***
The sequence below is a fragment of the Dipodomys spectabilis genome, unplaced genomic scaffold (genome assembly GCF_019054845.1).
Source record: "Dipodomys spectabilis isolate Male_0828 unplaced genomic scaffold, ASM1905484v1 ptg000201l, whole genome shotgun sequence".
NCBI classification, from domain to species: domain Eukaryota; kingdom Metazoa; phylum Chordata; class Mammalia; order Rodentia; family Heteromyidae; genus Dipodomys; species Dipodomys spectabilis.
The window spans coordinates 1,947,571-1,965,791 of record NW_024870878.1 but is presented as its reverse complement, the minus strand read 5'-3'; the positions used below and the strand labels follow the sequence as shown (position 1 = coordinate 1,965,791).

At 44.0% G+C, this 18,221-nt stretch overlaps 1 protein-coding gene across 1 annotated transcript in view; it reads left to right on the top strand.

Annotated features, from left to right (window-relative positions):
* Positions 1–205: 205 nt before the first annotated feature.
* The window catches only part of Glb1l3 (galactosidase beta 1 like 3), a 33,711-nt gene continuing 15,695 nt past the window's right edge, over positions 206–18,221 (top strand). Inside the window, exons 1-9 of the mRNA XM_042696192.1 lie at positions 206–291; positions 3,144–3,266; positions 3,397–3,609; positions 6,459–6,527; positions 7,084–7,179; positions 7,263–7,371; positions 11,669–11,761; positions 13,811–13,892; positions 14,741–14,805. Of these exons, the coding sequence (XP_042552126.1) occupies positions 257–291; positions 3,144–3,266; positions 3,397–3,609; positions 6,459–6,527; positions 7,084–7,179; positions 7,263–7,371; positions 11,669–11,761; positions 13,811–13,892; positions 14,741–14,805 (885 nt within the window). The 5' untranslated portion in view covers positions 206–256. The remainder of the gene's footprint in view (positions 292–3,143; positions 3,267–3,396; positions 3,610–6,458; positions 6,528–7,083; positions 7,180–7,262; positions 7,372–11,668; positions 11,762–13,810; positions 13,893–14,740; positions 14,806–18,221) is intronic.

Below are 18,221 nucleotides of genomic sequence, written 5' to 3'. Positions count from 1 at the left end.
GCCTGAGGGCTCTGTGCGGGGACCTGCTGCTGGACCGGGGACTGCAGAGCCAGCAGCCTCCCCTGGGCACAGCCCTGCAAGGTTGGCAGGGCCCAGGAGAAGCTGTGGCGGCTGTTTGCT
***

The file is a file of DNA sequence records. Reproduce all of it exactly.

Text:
The sequence below is a fragment of the Dipodomys spectabilis genome, unplaced genomic scaffold (genome assembly GCF_019054845.1).
Source record: "Dipodomys spectabilis isolate Male_0828 unplaced genomic scaffold, ASM1905484v1 ptg000201l, whole genome shotgun sequence".
NCBI classification, from domain to species: domain Eukaryota; kingdom Metazoa; phylum Chordata; class Mammalia; order Rodentia; family Heteromyidae; genus Dipodomys; species Dipodomys spectabilis.
The window spans coordinates 1,947,571-1,965,791 of record NW_024870878.1 but is presented as its reverse complement, the minus strand read 5'-3'; the positions used below and the strand labels follow the sequence as shown (position 1 = coordinate 1,965,791).

At 44.0% G+C, this 18,221-nt stretch overlaps 1 protein-coding gene across 1 annotated transcript in view; it reads left to right on the top strand.

Annotated features, from left to right (window-relative positions):
* Positions 1–205: 205 nt before the first annotated feature.
* The window catches only part of Glb1l3 (galactosidase beta 1 like 3), a 33,711-nt gene continuing 15,695 nt past the window's right edge, over positions 206–18,221 (top strand). Inside the window, exons 1-9 of the mRNA XM_042696192.1 lie at positions 206–291; positions 3,144–3,266; positions 3,397–3,609; positions 6,459–6,527; positions 7,084–7,179; positions 7,263–7,371; positions 11,669–11,761; positions 13,811–13,892; positions 14,741–14,805. Of these exons, the coding sequence (XP_042552126.1) occupies positions 257–291; positions 3,144–3,266; positions 3,397–3,609; positions 6,459–6,527; positions 7,084–7,179; positions 7,263–7,371; positions 11,669–11,761; positions 13,811–13,892; positions 14,741–14,805 (885 nt within the window). The 5' untranslated portion in view covers positions 206–256. The remainder of the gene's footprint in view (positions 292–3,143; positions 3,267–3,396; positions 3,610–6,458; positions 6,528–7,083; positions 7,180–7,262; positions 7,372–11,668; positions 11,762–13,810; positions 13,893–14,740; positions 14,806–18,221) is intronic.

Below are 18,221 nucleotides of genomic sequence, written 5' to 3'. Positions count from 1 at the left end.
GCCTGAGGGCTCTGTGCGGGGACCTGCTGCTGGACCGGGGACTGCAGAGCCAGCAGCCTCCCCTGGGCACAGCCCTGCAAGGTTGGCAGGGCCCAGGAGAAGCTGTGGCGGCTGTTTGCT